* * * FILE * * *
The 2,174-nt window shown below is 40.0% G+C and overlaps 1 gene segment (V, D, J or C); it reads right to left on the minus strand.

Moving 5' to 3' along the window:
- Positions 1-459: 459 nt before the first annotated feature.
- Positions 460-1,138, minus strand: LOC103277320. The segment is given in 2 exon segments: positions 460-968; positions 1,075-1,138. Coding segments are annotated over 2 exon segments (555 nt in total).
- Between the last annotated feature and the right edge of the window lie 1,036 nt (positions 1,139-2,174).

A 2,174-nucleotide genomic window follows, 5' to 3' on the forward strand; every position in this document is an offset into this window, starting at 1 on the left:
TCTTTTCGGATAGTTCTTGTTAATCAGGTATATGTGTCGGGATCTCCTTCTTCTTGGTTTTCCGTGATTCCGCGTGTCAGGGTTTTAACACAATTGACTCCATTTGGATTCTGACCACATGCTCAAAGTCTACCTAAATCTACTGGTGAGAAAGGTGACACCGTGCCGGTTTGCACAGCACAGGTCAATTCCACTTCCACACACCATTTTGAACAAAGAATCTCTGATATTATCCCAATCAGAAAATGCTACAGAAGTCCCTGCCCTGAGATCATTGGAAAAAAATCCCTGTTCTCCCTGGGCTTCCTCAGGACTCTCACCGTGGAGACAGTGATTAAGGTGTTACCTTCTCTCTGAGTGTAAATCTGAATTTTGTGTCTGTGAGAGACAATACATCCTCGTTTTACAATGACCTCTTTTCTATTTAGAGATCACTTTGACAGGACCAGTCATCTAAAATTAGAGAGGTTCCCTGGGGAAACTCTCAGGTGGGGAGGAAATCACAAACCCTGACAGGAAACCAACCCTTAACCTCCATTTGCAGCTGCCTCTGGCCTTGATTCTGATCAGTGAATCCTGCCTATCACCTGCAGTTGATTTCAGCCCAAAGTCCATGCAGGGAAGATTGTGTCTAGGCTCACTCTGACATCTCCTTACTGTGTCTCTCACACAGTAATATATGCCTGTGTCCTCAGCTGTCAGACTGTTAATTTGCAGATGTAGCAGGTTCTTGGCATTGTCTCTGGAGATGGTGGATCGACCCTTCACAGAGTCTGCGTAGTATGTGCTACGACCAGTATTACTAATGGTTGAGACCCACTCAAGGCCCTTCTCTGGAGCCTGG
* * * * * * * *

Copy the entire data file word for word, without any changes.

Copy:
The 2,174-nt window shown below is 40.0% G+C and overlaps 1 gene segment (V, D, J or C); it reads right to left on the minus strand.

Moving 5' to 3' along the window:
- Positions 1-459: 459 nt before the first annotated feature.
- Positions 460-1,138, minus strand: LOC103277320. The segment is given in 2 exon segments: positions 460-968; positions 1,075-1,138. Coding segments are annotated over 2 exon segments (555 nt in total).
- Between the last annotated feature and the right edge of the window lie 1,036 nt (positions 1,139-2,174).

A 2,174-nucleotide genomic window follows, 5' to 3' on the forward strand; every position in this document is an offset into this window, starting at 1 on the left:
TCTTTTCGGATAGTTCTTGTTAATCAGGTATATGTGTCGGGATCTCCTTCTTCTTGGTTTTCCGTGATTCCGCGTGTCAGGGTTTTAACACAATTGACTCCATTTGGATTCTGACCACATGCTCAAAGTCTACCTAAATCTACTGGTGAGAAAGGTGACACCGTGCCGGTTTGCACAGCACAGGTCAATTCCACTTCCACACACCATTTTGAACAAAGAATCTCTGATATTATCCCAATCAGAAAATGCTACAGAAGTCCCTGCCCTGAGATCATTGGAAAAAAATCCCTGTTCTCCCTGGGCTTCCTCAGGACTCTCACCGTGGAGACAGTGATTAAGGTGTTACCTTCTCTCTGAGTGTAAATCTGAATTTTGTGTCTGTGAGAGACAATACATCCTCGTTTTACAATGACCTCTTTTCTATTTAGAGATCACTTTGACAGGACCAGTCATCTAAAATTAGAGAGGTTCCCTGGGGAAACTCTCAGGTGGGGAGGAAATCACAAACCCTGACAGGAAACCAACCCTTAACCTCCATTTGCAGCTGCCTCTGGCCTTGATTCTGATCAGTGAATCCTGCCTATCACCTGCAGTTGATTTCAGCCCAAAGTCCATGCAGGGAAGATTGTGTCTAGGCTCACTCTGACATCTCCTTACTGTGTCTCTCACACAGTAATATATGCCTGTGTCCTCAGCTGTCAGACTGTTAATTTGCAGATGTAGCAGGTTCTTGGCATTGTCTCTGGAGATGGTGGATCGACCCTTCACAGAGTCTGCGTAGTATGTGCTACGACCAGTATTACTAATGGTTGAGACCCACTCAAGGCCCTTCTCTGGAGCCTGG